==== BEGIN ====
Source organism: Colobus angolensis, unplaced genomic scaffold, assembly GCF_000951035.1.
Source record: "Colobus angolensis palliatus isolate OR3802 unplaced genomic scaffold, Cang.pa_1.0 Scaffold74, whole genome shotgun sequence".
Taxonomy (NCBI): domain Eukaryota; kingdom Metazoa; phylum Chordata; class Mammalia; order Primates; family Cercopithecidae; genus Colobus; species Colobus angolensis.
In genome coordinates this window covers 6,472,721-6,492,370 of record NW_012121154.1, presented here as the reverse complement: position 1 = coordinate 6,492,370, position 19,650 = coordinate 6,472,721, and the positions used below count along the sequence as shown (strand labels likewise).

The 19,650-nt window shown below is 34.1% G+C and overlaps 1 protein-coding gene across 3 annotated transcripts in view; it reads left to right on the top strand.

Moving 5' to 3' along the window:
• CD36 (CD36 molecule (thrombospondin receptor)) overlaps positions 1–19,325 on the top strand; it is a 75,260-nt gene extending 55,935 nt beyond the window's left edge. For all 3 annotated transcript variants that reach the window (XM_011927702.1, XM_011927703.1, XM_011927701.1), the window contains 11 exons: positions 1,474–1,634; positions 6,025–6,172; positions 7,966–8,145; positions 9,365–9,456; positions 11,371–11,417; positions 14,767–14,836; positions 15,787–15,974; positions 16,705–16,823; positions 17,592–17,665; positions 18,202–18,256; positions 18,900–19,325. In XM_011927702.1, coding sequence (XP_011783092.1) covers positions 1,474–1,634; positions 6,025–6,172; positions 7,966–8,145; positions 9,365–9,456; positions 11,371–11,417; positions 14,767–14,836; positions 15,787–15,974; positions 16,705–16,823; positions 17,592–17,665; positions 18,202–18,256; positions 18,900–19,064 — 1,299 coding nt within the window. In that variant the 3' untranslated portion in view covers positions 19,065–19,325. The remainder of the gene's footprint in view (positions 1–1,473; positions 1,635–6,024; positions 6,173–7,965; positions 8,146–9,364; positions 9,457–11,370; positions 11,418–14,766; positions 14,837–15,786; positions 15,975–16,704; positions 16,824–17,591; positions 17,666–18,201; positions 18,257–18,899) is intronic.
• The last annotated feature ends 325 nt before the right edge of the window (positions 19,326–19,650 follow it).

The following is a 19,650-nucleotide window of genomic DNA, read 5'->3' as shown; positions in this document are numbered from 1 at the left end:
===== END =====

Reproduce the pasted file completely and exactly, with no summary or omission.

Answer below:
Source organism: Colobus angolensis, unplaced genomic scaffold, assembly GCF_000951035.1.
Source record: "Colobus angolensis palliatus isolate OR3802 unplaced genomic scaffold, Cang.pa_1.0 Scaffold74, whole genome shotgun sequence".
Taxonomy (NCBI): domain Eukaryota; kingdom Metazoa; phylum Chordata; class Mammalia; order Primates; family Cercopithecidae; genus Colobus; species Colobus angolensis.
In genome coordinates this window covers 6,472,721-6,492,370 of record NW_012121154.1, presented here as the reverse complement: position 1 = coordinate 6,492,370, position 19,650 = coordinate 6,472,721, and the positions used below count along the sequence as shown (strand labels likewise).

The 19,650-nt window shown below is 34.1% G+C and overlaps 1 protein-coding gene across 3 annotated transcripts in view; it reads left to right on the top strand.

Moving 5' to 3' along the window:
• CD36 (CD36 molecule (thrombospondin receptor)) overlaps positions 1–19,325 on the top strand; it is a 75,260-nt gene extending 55,935 nt beyond the window's left edge. For all 3 annotated transcript variants that reach the window (XM_011927702.1, XM_011927703.1, XM_011927701.1), the window contains 11 exons: positions 1,474–1,634; positions 6,025–6,172; positions 7,966–8,145; positions 9,365–9,456; positions 11,371–11,417; positions 14,767–14,836; positions 15,787–15,974; positions 16,705–16,823; positions 17,592–17,665; positions 18,202–18,256; positions 18,900–19,325. In XM_011927702.1, coding sequence (XP_011783092.1) covers positions 1,474–1,634; positions 6,025–6,172; positions 7,966–8,145; positions 9,365–9,456; positions 11,371–11,417; positions 14,767–14,836; positions 15,787–15,974; positions 16,705–16,823; positions 17,592–17,665; positions 18,202–18,256; positions 18,900–19,064 — 1,299 coding nt within the window. In that variant the 3' untranslated portion in view covers positions 19,065–19,325. The remainder of the gene's footprint in view (positions 1–1,473; positions 1,635–6,024; positions 6,173–7,965; positions 8,146–9,364; positions 9,457–11,370; positions 11,418–14,766; positions 14,837–15,786; positions 15,975–16,704; positions 16,824–17,591; positions 17,666–18,201; positions 18,257–18,899) is intronic.
• The last annotated feature ends 325 nt before the right edge of the window (positions 19,326–19,650 follow it).

The following is a 19,650-nucleotide window of genomic DNA, read 5'->3' as shown; positions in this document are numbered from 1 at the left end: